Exhibitor Diane Ashman has been showing at Art & Antiques for Everyone for longer than she usually cares to remember. She looks forward to the fair having built up a formidable list of friends and clients that includes leading fashion designers and celebrities from the stage and screen from the past fifty years.
Trading from a shop on High Street, Welshpool, Ashman’s Antiques & Old Lace is also top on the list for many movie and TV producers looking for original vintage costumes and accessories. From top hats, fur coats, Victorian camisoles to needlework samplers, Diane has something for everyone in the fashion and decoration stakes.
At the recent summer NEC fair, Diane sold two very pretty lace fans. Antique and vintage fans of quality, as collectors will know, are now few and far between. Not so many people realise just how important the fan once was.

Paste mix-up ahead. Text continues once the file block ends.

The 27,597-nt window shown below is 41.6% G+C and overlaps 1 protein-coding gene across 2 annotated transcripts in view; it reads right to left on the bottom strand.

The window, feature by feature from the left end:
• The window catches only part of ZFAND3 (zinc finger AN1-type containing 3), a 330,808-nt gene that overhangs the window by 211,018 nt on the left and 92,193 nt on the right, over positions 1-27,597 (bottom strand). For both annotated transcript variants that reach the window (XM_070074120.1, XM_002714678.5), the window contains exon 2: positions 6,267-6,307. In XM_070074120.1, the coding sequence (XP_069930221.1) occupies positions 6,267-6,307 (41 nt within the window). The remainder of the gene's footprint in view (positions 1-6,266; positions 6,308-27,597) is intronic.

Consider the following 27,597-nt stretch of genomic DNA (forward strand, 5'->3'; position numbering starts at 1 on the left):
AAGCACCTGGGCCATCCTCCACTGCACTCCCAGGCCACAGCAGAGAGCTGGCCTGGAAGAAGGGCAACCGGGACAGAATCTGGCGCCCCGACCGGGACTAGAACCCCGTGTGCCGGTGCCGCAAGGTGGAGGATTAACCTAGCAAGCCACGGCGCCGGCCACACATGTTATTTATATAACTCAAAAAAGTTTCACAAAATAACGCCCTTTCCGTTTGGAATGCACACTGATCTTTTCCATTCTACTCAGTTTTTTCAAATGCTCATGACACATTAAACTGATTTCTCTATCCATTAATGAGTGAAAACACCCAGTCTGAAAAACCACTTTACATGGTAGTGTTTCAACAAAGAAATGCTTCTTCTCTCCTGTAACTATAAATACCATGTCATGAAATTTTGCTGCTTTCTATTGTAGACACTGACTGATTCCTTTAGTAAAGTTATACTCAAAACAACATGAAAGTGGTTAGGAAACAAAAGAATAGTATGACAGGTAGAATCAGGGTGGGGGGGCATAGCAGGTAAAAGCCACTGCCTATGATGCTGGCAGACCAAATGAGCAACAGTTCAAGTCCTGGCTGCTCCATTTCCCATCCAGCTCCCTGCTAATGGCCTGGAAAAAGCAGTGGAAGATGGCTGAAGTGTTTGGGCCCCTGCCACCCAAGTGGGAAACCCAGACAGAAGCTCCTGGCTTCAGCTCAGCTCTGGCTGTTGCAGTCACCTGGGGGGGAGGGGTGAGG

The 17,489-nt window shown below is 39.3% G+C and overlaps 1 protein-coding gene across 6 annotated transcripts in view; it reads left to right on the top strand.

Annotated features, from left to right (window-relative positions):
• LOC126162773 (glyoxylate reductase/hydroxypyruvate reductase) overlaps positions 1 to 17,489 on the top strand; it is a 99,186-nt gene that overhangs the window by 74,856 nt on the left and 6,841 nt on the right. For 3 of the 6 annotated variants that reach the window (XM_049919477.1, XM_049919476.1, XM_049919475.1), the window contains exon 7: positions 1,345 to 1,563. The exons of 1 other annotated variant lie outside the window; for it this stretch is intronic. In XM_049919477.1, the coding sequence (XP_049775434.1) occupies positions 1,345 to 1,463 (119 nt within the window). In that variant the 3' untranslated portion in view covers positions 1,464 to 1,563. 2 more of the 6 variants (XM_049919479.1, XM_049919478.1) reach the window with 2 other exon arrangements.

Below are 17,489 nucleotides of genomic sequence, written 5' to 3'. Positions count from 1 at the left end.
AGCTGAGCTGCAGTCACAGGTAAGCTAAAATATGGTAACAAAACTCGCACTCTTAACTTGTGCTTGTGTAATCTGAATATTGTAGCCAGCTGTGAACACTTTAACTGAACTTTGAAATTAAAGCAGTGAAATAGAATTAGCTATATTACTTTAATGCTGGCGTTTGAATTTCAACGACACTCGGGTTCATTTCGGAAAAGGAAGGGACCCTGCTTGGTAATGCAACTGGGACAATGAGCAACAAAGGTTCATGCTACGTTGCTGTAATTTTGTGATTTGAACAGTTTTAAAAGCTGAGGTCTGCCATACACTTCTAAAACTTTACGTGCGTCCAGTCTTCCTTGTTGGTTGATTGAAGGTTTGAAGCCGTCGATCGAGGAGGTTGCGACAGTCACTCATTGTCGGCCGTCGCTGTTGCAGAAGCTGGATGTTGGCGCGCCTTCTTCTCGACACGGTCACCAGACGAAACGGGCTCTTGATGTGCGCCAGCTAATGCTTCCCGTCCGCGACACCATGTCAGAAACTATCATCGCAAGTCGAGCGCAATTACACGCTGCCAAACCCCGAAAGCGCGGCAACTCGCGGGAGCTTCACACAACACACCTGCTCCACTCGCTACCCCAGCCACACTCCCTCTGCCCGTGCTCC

In 18th and 19th century society circles, when highly coiffured ladies and gentlemen gathered together for musical recitals and evening balls flirting involved a much more proscribed form of etiquette than a fling on the dance floor or a few suggestive text messages.
The fan was a courting necessity with great romantic power in the hands of a lady. As Diane will explain, the secret language of the fan was a highly sophisticated form of intimacy and entertainment during the 18th and 19th centuries. A lady could ask an admirer “When may I see you?” by discretely touching her right eye with a closed fan. Or she could set the pulses racing by covering her eyes with an open fan to say, “I love you”. And by carefully covering her left ear with a fully open fan she could even implore her lover not to betray their secret assignation. But drawing the fan smartly closed through the hand conveyed the devastating message ‘I hate you’!
While rarity, provenance, and quality of workmanship and decoration all contribute to the desirability and price of a fan, condition is paramount. Splits in the folds of a leaf substantially diminish value. 18th-century lace fans in good order are rare and much sought-after. Many more machine-woven lace fans have survived from the mid-19th century onwards.
Most collectors display fans in glass cases, and this is often how they are sold by dealers.